Greek cheeses: Feta is best-known, but the selection is varied

Jody Feinberg

If you want to have fun, light a piece of fried Greek cheese on fire, watch it flame and douse it with lemon juice. And then savor the warm cheese on crusty bread.

The flaming saganaki is a specialty at many Greek restaurants. But you can make it at home with kefalotiri cheese and Bacardi 151. Or, if fire isn’t your thing, simply dredge a slab of kefalotiri in flour and fry in olive oil until golden.

“Saganaki is very popular in Greece,” said Thomas Mallakis, general manager at Desfina in Cambridge, Mass. “It or feta is eaten with bread or olives as part of the meal. But people know this only if they know Greek culture.”

Many Americans are familiar with feta but aren’t aware of its variety of tastes or of other cheeses popular in Greece.

“I use a kind of feta that is not too strong or too salty that is imported from Greece,” Mallakis said. “How it tastes depends on who makes it and how it’s made.”

To start, true Greek feta is made with sheep milk and goat milk, not cow milk. In fact, that’s true for other popular Greek cheeses – kasseri, manouri and kefalotiri – and it gives them their distinctive tastes.

And the best of these are made in the traditional Greek way, from the milk of animals who graze freely in the mountains and whose milk is quickly processed.

“You can always make bad cheese from good milk, but you can never make good cheese from bad milk,” said Sheree Cardoos, general manager and former owner of Mt. Vikos, a Marshfield, Mass., company that imports Greek cheeses.

When Cardoos and her husband, Ron, founded Mt. Vikos a decade ago, they were among the first to import high-quality, consumer-friendly packages of Greek cheese (other than feta) and distribute them to major grocery stores.

“At that time, you had to go to a Greek market or specialty store to purchase Greek cheese, which only came in large wheels,” Cardoos said.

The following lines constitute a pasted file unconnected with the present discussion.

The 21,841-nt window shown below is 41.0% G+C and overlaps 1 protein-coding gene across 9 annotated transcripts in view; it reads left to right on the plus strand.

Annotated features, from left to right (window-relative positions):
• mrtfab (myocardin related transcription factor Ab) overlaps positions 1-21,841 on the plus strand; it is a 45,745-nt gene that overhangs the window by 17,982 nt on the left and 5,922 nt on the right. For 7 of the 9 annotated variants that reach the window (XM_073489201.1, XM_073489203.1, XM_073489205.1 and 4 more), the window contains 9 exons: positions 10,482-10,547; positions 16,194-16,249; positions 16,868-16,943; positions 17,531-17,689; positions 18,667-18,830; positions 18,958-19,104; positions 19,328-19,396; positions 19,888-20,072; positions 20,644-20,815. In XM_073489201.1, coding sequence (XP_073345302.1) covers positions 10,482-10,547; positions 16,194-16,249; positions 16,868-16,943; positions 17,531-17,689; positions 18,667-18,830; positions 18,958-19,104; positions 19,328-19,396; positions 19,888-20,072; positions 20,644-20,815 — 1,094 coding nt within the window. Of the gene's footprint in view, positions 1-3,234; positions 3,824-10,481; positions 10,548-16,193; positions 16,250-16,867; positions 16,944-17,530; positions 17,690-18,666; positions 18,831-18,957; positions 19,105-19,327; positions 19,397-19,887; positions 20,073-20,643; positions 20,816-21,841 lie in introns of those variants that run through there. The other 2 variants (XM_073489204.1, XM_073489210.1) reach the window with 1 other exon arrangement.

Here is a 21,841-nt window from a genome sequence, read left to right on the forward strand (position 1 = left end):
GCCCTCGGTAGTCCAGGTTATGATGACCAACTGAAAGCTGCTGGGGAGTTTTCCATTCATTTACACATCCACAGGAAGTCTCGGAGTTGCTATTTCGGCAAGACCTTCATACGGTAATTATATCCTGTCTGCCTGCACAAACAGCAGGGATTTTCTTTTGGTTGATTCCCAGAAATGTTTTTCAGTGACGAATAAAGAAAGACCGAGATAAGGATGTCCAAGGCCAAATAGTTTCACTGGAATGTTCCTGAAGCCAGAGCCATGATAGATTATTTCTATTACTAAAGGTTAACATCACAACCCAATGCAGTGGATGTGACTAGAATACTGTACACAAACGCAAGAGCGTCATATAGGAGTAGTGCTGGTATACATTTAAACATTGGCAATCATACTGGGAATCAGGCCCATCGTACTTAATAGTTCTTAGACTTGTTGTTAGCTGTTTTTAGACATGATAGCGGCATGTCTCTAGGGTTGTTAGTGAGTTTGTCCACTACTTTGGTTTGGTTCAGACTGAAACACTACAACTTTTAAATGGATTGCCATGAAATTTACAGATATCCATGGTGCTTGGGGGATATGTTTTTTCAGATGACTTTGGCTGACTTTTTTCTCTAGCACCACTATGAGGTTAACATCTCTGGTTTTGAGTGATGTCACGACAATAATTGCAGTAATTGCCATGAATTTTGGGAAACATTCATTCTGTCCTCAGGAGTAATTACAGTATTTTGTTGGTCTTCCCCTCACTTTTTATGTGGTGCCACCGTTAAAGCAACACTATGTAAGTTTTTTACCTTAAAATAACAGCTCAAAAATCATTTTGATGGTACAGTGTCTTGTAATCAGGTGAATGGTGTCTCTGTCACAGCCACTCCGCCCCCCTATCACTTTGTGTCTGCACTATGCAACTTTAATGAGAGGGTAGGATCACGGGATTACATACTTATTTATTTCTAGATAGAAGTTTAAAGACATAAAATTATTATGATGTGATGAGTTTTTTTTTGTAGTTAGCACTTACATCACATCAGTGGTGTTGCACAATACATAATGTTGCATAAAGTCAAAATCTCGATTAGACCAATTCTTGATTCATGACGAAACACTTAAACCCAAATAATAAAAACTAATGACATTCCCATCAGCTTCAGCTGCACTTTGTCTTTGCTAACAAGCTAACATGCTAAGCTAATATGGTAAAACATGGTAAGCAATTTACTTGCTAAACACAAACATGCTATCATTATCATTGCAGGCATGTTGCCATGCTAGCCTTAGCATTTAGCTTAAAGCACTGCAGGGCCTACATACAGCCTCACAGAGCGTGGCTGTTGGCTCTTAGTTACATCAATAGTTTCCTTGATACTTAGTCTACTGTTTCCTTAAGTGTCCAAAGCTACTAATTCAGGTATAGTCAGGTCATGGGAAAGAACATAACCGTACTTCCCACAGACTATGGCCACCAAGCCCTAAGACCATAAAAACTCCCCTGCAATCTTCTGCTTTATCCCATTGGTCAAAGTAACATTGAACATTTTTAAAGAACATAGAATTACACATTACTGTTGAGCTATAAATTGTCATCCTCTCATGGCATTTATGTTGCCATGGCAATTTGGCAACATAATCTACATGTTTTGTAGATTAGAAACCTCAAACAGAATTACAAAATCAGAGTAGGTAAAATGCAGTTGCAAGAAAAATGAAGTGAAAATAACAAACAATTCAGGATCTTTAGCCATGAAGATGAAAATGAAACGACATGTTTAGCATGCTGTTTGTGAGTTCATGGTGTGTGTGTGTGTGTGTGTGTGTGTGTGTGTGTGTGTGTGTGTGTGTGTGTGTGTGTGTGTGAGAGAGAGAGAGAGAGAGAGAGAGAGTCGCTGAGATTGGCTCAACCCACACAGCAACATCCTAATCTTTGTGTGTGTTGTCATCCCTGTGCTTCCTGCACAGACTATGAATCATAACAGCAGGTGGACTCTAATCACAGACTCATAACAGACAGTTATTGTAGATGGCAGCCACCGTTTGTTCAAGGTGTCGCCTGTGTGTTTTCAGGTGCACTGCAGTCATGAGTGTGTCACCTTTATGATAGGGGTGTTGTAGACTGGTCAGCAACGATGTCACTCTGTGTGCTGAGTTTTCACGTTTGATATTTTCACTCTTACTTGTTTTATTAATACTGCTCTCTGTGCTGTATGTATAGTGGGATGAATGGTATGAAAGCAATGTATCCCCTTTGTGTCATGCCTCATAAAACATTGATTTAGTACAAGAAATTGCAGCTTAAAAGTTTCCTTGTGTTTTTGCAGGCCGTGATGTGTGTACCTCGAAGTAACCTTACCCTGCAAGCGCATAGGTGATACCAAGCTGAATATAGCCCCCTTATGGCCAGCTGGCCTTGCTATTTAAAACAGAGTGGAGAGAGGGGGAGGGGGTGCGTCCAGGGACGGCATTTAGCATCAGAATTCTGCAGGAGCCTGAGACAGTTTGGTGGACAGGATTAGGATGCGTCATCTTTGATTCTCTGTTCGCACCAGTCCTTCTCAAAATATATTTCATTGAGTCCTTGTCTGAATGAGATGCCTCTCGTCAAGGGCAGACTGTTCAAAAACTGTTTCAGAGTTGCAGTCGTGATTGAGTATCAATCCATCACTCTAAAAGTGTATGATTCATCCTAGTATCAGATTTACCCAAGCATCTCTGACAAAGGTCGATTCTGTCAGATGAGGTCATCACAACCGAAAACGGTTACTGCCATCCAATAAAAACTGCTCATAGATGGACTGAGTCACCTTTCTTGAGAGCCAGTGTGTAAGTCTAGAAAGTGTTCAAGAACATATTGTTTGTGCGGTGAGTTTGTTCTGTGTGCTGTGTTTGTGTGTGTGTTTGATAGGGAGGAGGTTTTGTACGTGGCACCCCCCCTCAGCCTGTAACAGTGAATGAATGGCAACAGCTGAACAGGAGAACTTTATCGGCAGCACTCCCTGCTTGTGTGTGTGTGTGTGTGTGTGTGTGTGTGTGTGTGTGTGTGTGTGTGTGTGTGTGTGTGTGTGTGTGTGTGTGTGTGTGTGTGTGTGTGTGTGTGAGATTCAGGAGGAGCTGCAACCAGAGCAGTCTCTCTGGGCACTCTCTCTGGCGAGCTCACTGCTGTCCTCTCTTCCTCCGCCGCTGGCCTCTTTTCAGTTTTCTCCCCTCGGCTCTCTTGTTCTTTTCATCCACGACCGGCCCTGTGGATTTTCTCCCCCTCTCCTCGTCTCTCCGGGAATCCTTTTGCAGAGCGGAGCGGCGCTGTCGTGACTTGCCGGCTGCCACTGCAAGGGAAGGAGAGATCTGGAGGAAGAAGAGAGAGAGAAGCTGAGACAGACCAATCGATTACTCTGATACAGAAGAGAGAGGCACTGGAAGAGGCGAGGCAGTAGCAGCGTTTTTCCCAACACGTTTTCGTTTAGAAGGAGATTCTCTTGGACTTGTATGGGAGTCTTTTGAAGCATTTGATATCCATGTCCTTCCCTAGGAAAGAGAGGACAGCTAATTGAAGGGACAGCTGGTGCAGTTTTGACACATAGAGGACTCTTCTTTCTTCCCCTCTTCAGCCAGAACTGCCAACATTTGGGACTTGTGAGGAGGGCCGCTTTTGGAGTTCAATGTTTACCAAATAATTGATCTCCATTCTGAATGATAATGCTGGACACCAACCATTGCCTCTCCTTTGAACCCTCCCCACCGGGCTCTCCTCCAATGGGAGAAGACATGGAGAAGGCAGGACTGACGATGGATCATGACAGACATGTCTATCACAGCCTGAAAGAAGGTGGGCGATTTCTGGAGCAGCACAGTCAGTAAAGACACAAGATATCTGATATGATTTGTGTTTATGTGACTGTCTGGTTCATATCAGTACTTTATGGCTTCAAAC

While other companies now offer Greek cheese, Mt. Vikos is distinctive because its cheese has no additives or preservatives. And it’s made from the milk of free-grazing sheep and goats who receive no antibiotics or hormones and whose milk is pasteurized within a day.

Over the years, Cardoos has found favorite ways to eat the cheeses she imports.

“People only think of feta as that dry crumbly, salty, really tangy cheese that they put on to top of a salad,” she said. “They never think of eating it as a table cheese, but in Greece it’s on the table at every meal.”

At breakfast, she puts feta on toast and drizzles honey on it. At lunch, a Greek salad of tomatoes, cucumbers, peppers and olives – but no lettuce – is topped with a slab of feta. At dinner, feta is roasted and spread on crusty bread. Or it’s topped with olive oil and herbs and served as a meze, a small plate similar to an appetizer but eaten as part of the main meal. For dessert, feta is tossed with watermelon cubes and mint.

“The sweetness of the watermelon balances the tangy, saltiness of the cheese,” she said.

In the United States, feta consumption increases in the spring, when salads become more popular, she said. And more restaurants in recent years have offered meze or tapas, which introduce people to other ways of eating feta and kefalotiri.

“The Mediterranean way of eating little plates is popular now,” Cardoos said. “People like to try a little bit of a lot of different things.”

In addition to traditional feta, Mt. Vikos sells a barrel-aged feta, which has a stronger flavor. Feta, 80 percent sheep milk and 20 percent goat milk, actually refers to a style of cheese, where curds are pressed and aged in a saltwater brine. It’s used in the Greek favorite spanikopita.

Kasseri, another popular Greek cheese, often is used in omelets, grilled cheese sandwiches and pizza because it melts smoothly.

Manouri, made from sheep’s milk and sheep’s cream, is a soft, rich cheese, similar to cream cheese.

And kefalotiri not only is perfect for frying because it doesn’t melt, but is a good grating cheese.

The Cardoos also created their own cheese about three years ago called fetiri. It’s feta-flavored with mint and oregano or cracked pepper.

Greece has received a lot of attention recently because of its economic problems and worker protests, but Cardoos said she’s used to coping with trucking and shipping problems.

“It can be a big headache,” she said. “But the cheese is worth it.”

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